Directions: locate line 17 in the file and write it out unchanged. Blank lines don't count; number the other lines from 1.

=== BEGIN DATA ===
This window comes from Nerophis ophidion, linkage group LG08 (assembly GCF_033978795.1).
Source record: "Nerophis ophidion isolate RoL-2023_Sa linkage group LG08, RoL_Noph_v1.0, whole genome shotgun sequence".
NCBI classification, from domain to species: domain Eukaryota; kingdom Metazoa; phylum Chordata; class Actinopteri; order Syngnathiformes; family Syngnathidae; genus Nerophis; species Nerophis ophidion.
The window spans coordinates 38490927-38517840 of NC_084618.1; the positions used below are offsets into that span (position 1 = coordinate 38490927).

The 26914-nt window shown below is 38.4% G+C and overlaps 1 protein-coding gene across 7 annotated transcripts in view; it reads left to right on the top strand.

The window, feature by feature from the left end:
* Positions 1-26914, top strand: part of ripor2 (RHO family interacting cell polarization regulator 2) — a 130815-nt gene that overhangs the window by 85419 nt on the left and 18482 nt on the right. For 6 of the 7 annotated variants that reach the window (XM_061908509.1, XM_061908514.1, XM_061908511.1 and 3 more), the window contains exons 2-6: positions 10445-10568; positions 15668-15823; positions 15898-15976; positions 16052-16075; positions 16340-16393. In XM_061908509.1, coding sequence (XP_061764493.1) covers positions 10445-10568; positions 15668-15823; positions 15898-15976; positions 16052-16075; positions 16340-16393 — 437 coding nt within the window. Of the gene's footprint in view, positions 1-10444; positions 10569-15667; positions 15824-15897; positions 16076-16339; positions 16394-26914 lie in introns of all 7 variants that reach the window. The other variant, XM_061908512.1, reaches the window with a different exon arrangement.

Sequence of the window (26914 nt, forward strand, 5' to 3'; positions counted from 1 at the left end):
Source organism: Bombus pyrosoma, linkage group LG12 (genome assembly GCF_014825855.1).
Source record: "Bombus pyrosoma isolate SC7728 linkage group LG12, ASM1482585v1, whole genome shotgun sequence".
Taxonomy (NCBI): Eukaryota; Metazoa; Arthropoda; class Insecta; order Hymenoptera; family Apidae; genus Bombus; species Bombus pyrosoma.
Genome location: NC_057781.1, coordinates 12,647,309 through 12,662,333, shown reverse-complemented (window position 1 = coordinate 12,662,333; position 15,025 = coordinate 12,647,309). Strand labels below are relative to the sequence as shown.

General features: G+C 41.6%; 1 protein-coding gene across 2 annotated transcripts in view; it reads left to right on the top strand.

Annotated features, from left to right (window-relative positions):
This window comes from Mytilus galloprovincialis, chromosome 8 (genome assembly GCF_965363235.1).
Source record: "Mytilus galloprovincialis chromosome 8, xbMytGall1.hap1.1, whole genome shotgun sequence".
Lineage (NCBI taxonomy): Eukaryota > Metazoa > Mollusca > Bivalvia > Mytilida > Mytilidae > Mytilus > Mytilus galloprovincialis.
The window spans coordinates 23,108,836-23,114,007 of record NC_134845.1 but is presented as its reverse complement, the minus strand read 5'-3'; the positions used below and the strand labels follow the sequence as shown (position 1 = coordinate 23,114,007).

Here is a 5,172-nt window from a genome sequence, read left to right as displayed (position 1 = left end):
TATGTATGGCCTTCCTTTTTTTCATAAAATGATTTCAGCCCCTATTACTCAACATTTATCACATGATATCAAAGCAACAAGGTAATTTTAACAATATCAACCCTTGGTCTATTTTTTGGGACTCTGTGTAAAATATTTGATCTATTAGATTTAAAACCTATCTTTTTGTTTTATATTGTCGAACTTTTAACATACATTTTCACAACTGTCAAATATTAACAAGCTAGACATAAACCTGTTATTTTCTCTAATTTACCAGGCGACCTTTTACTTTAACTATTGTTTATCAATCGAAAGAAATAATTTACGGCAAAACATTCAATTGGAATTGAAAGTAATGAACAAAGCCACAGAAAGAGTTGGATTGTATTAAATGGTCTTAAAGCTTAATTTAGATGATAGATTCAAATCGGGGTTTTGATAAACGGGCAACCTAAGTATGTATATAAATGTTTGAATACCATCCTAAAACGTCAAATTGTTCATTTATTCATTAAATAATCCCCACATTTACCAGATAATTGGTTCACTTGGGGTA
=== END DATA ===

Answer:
Lineage (NCBI taxonomy): Eukaryota > Metazoa > Mollusca > Bivalvia > Mytilida > Mytilidae > Mytilus > Mytilus galloprovincialis.